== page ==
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The three investigations arise from approximately 69,000 arrivals at Dublin Airport since it became mandatory to fill out the forms on May 28th.
The Irish Times has learned the three passengers refused to complete the “passenger locator forms” and their cases were then passed on to the Garda by the border management unit (BMU).
One of the visitors was located by gardaí and agreed to complete the passenger locator form while the other two remain under criminal investigation.
The forms must be completed to include contact details for all new arrivals at ports and airports and the details of where they intend to spend the following 14 days in quarantine. The BMU, an agency of the Department of Justice, is responsible for contacting the passengers during the 14-day period to check they are staying at the address they included on their forms and are complying with the quarantine condition.
Failure to complete the form, and to do so accurately, is a criminal offence punishable by up to six months in prison and a fine of up to €2,500.
When checks are made on the passengers by the BMU and the passengers are not staying where they said they would be, that can be regarded as a failure to fill out the form accurately and can trigger a criminal investigation.
The latest figures obtained from the Department of Justice reveal that 31,375 forms were collated by the BMU between May 28th and June 30th. The Dublin Airport Authority recorded 37,750 new arrivals between July 1st and last Friday, July 10th.
Of those 69,125 passengers arriving in the Republic since May 28th, only three refused to complete the passenger locator form, according to the department.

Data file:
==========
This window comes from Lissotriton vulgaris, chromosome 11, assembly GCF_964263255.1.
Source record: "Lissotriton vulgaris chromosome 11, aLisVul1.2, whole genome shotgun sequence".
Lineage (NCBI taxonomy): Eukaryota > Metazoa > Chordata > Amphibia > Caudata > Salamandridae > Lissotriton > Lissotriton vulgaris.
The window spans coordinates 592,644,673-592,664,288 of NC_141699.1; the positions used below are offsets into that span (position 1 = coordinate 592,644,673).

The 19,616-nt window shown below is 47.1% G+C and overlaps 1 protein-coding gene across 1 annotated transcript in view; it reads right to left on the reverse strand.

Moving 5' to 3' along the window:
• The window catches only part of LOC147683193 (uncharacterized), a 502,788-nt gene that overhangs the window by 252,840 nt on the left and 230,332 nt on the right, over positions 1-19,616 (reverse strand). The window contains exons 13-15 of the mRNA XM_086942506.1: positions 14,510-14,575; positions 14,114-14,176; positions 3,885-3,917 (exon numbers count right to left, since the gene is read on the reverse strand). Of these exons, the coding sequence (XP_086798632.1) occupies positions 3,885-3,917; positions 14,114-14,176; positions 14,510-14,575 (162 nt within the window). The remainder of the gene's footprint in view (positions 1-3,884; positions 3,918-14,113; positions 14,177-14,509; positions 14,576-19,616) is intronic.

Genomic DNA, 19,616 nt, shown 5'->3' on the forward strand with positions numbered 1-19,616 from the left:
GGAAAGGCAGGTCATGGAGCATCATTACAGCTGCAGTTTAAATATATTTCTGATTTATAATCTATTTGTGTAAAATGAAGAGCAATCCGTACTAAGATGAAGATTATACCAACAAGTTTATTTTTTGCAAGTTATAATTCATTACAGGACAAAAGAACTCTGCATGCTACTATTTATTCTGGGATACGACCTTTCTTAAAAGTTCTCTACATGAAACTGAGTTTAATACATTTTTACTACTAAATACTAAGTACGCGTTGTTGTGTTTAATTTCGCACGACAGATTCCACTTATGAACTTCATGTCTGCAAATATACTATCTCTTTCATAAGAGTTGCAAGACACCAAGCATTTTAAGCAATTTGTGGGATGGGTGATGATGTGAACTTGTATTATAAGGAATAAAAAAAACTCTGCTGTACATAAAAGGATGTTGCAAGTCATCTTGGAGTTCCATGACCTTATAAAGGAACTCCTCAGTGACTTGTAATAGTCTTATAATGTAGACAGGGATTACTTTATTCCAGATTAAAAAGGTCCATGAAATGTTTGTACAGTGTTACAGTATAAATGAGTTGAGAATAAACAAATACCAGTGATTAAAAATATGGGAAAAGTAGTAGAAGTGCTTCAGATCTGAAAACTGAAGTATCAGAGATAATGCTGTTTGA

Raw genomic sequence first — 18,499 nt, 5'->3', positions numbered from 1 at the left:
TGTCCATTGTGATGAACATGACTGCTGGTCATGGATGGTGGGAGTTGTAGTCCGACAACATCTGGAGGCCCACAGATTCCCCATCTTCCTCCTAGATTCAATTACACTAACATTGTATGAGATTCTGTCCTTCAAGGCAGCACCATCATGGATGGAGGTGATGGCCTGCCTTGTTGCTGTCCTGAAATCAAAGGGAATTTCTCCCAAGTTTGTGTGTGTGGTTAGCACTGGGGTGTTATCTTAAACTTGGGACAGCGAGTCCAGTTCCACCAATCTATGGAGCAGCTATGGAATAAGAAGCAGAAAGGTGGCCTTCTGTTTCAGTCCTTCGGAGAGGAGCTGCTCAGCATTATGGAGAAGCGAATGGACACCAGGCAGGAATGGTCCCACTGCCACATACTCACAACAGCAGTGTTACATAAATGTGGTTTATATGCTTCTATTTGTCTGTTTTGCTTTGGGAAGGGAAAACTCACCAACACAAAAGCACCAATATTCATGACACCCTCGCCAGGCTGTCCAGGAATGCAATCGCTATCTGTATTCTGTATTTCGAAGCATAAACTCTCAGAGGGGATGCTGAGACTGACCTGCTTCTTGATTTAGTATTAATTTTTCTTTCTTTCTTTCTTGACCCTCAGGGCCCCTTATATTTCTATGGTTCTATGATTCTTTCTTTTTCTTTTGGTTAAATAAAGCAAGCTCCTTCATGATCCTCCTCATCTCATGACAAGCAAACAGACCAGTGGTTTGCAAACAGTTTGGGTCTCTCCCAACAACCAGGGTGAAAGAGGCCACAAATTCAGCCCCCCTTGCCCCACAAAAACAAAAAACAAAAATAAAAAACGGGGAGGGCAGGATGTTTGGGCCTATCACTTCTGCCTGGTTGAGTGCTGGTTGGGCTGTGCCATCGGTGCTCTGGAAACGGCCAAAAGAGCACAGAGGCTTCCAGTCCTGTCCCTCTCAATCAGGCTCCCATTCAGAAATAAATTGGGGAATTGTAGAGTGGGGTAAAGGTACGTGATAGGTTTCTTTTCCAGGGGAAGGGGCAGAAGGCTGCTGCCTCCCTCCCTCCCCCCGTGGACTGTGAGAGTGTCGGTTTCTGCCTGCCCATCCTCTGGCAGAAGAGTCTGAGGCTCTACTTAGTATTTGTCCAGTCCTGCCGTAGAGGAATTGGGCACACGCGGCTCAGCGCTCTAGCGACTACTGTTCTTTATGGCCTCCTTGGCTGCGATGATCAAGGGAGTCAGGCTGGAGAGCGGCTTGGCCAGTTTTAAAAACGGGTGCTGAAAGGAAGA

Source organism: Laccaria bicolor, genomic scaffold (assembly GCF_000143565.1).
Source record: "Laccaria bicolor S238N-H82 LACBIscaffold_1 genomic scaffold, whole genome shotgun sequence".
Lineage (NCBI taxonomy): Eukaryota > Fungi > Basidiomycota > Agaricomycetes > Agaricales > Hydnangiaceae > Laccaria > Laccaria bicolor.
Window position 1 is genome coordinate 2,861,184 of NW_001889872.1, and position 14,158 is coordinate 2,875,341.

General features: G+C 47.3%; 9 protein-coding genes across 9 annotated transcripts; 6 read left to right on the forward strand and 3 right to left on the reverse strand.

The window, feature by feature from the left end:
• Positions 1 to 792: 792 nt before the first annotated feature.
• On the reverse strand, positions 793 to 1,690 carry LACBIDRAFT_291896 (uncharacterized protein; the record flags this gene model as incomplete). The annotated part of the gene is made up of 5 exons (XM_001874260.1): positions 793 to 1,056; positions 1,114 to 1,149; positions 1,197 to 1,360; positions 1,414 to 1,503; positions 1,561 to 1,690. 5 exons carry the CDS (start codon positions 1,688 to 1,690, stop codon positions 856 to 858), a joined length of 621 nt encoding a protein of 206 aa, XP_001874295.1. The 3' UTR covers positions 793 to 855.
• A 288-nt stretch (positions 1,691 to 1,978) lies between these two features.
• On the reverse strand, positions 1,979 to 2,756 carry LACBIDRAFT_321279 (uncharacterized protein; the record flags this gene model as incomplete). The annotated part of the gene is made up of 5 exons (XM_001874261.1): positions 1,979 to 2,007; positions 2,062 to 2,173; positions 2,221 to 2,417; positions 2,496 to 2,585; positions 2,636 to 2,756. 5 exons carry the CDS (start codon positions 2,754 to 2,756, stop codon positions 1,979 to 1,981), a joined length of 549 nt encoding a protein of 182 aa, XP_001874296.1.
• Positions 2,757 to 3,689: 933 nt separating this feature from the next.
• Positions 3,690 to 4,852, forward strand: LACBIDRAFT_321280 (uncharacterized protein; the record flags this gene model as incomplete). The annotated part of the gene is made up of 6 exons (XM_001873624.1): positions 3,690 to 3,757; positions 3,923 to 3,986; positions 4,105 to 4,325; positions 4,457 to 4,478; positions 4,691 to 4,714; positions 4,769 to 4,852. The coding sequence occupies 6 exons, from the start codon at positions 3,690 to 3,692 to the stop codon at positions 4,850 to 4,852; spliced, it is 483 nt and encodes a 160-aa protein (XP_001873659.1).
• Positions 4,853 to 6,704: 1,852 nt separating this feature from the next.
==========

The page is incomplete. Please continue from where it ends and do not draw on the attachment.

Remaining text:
In such cases, the details of the person are referred to the Garda National Immigration Bureau (GNIB) for criminal investigation.
The department said newly arriving passengers must undertake the 14-day quarantine by staying in the same address and “avoid contact with other people and social situations as much as possible”.
While they can go outside to exercise alone, they must stay two metres from other people and not use public transport, not visit other people, only go shopping for essentials and have no face-to-face meetings with “older or medically vulnerable people”.
The department added the passenger locator form would soon be “put on an electronic basis” and, as well as allowing the checking of new arrivals, it would also aid in contact tracing if there was a confirmed case of Covid-19 on a flight or ferry coming to Ireland.
“If a person arrives into Ireland, they will be legally obliged to fill out this form, regardless of their nationality,” the department said.
While the BMU and the GNIB were collating the forms and carrying out checks, the department said because passengers numbers were “increasing significantly” the BMU would need to focus on its core work of immigration control and the Health Service Executive would make the follow-up calls to the new arrivals.
Some public health experts have expressed concern about the level of policing of the 14-day quarantine.
Prof Sam McConkey, an infectious disease specialist and head of the department of international health and tropical medicine at the Royal College of Surgeons in Ireland, said this week it seemed there was a lack of enforcement of the rules.
If a group of tourists who breached the quarantine were to be sent to prison “it would send out a clear message” and “would change everything dramatically”, he added. “We don’t need new regulations. We just need to enforce the ones that are already there.”
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